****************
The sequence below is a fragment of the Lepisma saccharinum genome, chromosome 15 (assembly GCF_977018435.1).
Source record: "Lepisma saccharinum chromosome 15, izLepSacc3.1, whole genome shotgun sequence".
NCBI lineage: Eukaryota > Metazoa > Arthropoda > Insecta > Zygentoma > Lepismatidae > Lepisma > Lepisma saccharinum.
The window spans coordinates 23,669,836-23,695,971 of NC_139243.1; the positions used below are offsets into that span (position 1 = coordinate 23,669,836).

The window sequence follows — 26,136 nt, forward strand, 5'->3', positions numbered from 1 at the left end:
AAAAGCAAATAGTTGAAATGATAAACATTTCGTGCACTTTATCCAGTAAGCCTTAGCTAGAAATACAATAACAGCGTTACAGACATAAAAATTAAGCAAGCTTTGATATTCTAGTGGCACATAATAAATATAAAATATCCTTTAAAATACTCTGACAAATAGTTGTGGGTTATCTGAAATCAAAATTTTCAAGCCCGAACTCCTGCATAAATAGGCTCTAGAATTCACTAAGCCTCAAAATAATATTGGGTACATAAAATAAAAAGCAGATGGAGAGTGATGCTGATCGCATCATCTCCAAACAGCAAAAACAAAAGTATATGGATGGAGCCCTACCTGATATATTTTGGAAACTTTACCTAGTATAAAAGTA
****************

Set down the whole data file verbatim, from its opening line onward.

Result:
The sequence below is a fragment of the Lepisma saccharinum genome, chromosome 15 (assembly GCF_977018435.1).
Source record: "Lepisma saccharinum chromosome 15, izLepSacc3.1, whole genome shotgun sequence".
NCBI lineage: Eukaryota > Metazoa > Arthropoda > Insecta > Zygentoma > Lepismatidae > Lepisma > Lepisma saccharinum.
The window spans coordinates 23,669,836-23,695,971 of NC_139243.1; the positions used below are offsets into that span (position 1 = coordinate 23,669,836).

The window sequence follows — 26,136 nt, forward strand, 5'->3', positions numbered from 1 at the left end:
AAAAGCAAATAGTTGAAATGATAAACATTTCGTGCACTTTATCCAGTAAGCCTTAGCTAGAAATACAATAACAGCGTTACAGACATAAAAATTAAGCAAGCTTTGATATTCTAGTGGCACATAATAAATATAAAATATCCTTTAAAATACTCTGACAAATAGTTGTGGGTTATCTGAAATCAAAATTTTCAAGCCCGAACTCCTGCATAAATAGGCTCTAGAATTCACTAAGCCTCAAAATAATATTGGGTACATAAAATAAAAAGCAGATGGAGAGTGATGCTGATCGCATCATCTCCAAACAGCAAAAACAAAAGTATATGGATGGAGCCCTACCTGATATATTTTGGAAACTTTACCTAGTATAAAAGTA